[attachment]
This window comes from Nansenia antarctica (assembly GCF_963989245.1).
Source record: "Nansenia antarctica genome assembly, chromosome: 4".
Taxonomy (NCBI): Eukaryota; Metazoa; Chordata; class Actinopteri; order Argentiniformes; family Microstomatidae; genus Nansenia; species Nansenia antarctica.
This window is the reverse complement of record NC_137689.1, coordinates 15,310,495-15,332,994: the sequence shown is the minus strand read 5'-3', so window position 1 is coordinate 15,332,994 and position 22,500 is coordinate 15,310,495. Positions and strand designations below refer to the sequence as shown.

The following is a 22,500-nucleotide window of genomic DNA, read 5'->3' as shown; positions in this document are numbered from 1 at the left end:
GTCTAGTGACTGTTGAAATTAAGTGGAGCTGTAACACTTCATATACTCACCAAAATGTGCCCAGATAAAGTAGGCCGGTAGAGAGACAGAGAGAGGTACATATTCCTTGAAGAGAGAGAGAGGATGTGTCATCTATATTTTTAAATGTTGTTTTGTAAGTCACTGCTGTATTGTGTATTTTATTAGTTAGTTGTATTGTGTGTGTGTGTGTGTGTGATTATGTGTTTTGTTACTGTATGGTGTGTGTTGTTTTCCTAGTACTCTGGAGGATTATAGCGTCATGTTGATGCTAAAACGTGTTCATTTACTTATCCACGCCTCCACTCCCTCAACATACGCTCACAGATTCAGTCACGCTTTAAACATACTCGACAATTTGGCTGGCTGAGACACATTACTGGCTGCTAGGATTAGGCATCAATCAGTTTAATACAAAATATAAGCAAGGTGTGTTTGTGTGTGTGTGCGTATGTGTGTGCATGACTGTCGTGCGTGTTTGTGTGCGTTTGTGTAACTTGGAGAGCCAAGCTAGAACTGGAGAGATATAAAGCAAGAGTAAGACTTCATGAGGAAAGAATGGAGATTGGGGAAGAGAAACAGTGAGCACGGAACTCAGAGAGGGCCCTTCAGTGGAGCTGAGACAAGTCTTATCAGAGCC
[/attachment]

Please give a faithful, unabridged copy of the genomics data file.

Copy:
This window comes from Nansenia antarctica (assembly GCF_963989245.1).
Source record: "Nansenia antarctica genome assembly, chromosome: 4".
Taxonomy (NCBI): Eukaryota; Metazoa; Chordata; class Actinopteri; order Argentiniformes; family Microstomatidae; genus Nansenia; species Nansenia antarctica.
This window is the reverse complement of record NC_137689.1, coordinates 15,310,495-15,332,994: the sequence shown is the minus strand read 5'-3', so window position 1 is coordinate 15,332,994 and position 22,500 is coordinate 15,310,495. Positions and strand designations below refer to the sequence as shown.

The following is a 22,500-nucleotide window of genomic DNA, read 5'->3' as shown; positions in this document are numbered from 1 at the left end:
GTCTAGTGACTGTTGAAATTAAGTGGAGCTGTAACACTTCATATACTCACCAAAATGTGCCCAGATAAAGTAGGCCGGTAGAGAGACAGAGAGAGGTACATATTCCTTGAAGAGAGAGAGAGGATGTGTCATCTATATTTTTAAATGTTGTTTTGTAAGTCACTGCTGTATTGTGTATTTTATTAGTTAGTTGTATTGTGTGTGTGTGTGTGTGTGATTATGTGTTTTGTTACTGTATGGTGTGTGTTGTTTTCCTAGTACTCTGGAGGATTATAGCGTCATGTTGATGCTAAAACGTGTTCATTTACTTATCCACGCCTCCACTCCCTCAACATACGCTCACAGATTCAGTCACGCTTTAAACATACTCGACAATTTGGCTGGCTGAGACACATTACTGGCTGCTAGGATTAGGCATCAATCAGTTTAATACAAAATATAAGCAAGGTGTGTTTGTGTGTGTGTGCGTATGTGTGTGCATGACTGTCGTGCGTGTTTGTGTGCGTTTGTGTAACTTGGAGAGCCAAGCTAGAACTGGAGAGATATAAAGCAAGAGTAAGACTTCATGAGGAAAGAATGGAGATTGGGGAAGAGAAACAGTGAGCACGGAACTCAGAGAGGGCCCTTCAGTGGAGCTGAGACAAGTCTTATCAGAGCC